The Marcellus Shale is a formation from the Devonian period rich in natural gas due to its organic content. Stretching across several Mid-Atlantic States, including Pennsylvania, the shale is buried over a mile below the surface. To extract it, deep wells must be drilled, and hydraulic fracturing methods are employed to release the gas from surrounding rock. The report found that an average of 9 acres is consumed by each Marcellus Shale well pad. Adjacent lands were also affected through fragmentation and the creation of the “edge” effect, where forest at the perimeter of a clearing becomes less functional as wildlife habitat. There are currently 1000 Marcellus Shale wells in Pennsylvania. TNC’s report projects that by 2030 there will be 7,000 to 16,000 well pads in the state, supporting as many as 60,000 new wells. However, the report concluded that damage to forest habitat could be significantly reduced by moving well pads to open areas or to the edge of forest patches.

Fears about the potential harmful effects of natural gas development to wildlife have been realized inWyoming: a new study by Western Ecosystems Technology Inc. shows that mule deer populations on Wyoming’s Pinedale Anticline have dropped by 60% since drilling began on Bureau of Land Management lands in 2000. The Pinedale Anticline serves as crucial wintering ground for the mule deer and is now one of the most productive natural gas fields in the country.

Sources: E&E News, LLC (E&E News PM), Theodore Roosevelt Conservation Partnership, the Nature Conservancy.

Delaware River Ambassador Program
(Submitted by Phil Witmer, 1/18/2011)

What is a River Ambassador?
Think of an ambassador as a leader who cares about the Delaware River and wants to share their enthusiasm, experiences and knowledge with others. The ambassador program is similar to a docent program used by museums, zoos and historical societies.

Go to for full information on this program.

PA Bald Eagle Management Plan Goes Public and Asks for Comments
(Submitted by Phil Witmer, 1/4/2011)

The Pennsylvania Game Commission is seeking public input on a draft bald eagle management plan. We seek your comments on this plan. As one of our eagle management and conservation partners, we very much respect your contributions to the successful Bald Eagle management, monitoring, and education programs and would appreciate hearing your perspectives and criticisms of any aspects of the plan that you would like to share with us. Your comments really are very important to us and the future success of eagles in the state.

The new plan can be reviewed on the agency’s website ( by clicking on the “Draft Eagle Management Plan” icon under the large photo in the center of the homepage.

Public comments on the agency’s eagle management plan will be accepted until March 3, via the website or by mail to: Eagle Management Plan, Pennsylvania Game Commission, 2001 Elmerton Avenue, Harrisburg, PA 17110-9797. Comments should be submitted by e-mail to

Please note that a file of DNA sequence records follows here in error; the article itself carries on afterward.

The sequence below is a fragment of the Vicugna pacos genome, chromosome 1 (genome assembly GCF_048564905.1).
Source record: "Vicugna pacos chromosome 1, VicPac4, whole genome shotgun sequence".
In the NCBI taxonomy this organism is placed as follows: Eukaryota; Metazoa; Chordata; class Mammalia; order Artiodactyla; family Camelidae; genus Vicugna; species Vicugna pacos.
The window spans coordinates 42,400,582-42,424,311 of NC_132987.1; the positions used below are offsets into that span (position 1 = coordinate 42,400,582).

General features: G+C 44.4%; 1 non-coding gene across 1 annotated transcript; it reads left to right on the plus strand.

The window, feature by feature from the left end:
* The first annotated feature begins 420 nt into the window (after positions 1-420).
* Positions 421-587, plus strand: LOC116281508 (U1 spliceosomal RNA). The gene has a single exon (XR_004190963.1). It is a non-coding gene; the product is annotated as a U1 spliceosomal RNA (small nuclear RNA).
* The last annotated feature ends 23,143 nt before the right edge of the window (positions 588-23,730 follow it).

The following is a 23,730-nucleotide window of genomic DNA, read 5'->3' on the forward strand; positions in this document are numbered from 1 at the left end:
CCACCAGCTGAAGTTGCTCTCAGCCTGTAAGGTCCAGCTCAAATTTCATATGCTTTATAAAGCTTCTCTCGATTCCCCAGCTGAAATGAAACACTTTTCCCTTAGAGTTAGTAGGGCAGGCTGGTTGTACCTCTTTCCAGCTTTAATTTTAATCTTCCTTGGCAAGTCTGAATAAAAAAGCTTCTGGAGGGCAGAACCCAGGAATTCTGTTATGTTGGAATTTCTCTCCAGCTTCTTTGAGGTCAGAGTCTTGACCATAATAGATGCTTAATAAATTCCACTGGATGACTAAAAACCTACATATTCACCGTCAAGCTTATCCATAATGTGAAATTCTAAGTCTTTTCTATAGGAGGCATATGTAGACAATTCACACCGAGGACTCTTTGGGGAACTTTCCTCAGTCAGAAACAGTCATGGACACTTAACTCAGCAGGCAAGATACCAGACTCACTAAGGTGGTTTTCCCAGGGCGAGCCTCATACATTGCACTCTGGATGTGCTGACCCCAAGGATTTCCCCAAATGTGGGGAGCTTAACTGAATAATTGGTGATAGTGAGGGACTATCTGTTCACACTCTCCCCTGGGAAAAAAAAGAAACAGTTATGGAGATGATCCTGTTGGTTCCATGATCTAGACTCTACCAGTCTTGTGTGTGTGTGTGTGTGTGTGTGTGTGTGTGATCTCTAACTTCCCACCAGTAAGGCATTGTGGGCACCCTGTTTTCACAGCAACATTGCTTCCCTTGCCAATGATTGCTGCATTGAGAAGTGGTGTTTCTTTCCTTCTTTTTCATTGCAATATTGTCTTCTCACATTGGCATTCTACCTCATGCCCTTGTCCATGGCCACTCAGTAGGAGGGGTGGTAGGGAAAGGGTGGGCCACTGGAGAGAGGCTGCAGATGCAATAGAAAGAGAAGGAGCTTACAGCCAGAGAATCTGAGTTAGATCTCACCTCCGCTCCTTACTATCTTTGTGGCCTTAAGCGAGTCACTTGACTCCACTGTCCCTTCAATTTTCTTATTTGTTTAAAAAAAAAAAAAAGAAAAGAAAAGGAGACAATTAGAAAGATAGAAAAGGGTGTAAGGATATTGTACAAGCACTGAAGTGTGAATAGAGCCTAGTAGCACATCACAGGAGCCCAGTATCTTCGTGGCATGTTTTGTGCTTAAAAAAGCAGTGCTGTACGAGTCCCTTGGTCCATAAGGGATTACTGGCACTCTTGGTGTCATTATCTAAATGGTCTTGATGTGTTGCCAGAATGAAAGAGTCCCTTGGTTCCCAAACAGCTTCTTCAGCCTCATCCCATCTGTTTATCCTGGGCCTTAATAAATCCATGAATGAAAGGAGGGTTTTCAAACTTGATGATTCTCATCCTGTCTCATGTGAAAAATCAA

The Pennsylvania Game Commission is at a critical point in its management of Bald Eagles in the state. The Bald Eagle program has been very successful and it is appropriate to make some changes in approach and goals. As written, the plan is science-based, progressive and promotes responsible management of Bald Eagles.

According to the new Bald Eagle plan, the criteria to consider eagles recovered is a self-perpetuating nesting population of at least 150 pairs with a productivity rate of at least 1.2 eaglets per successful nest and 60 percent of known nests successful over a five-year period. This objective is expected to be reached by 2012 if recent population trends continue. Achieving this objective will mark a dramatic success in the recovery of our nation’s symbol here in Pennsylvania.

Protections and management of this species will continue under the authority of the national Bald and Golden Eagle Protection Act and other federal and state laws. The agency will continue to protect eagle nests from disturbance and also turn to more proactive, educational, and cooperative measures to advance the conservation of the species. At this point, there are over 190 active nesting pairs in the state. The nesting population has been growing at about 15% per year for the last two decades. We anticipate widespread cooperation with the agency’s plan including monitoring, protection, and management. The Bald Eagle has recolonized parts of the state where it has not nested in over 100 years. This brings it in more contact with humans, bringing both opportunities and challenges.

For more information about the eagles, visit the Game Commission’s website ( and put your cursor on “Wildlife” in the menu bar at the top of the page, click on “Endangered Species” and then click on “Bald Eagle” in the list of “Threatened Species.”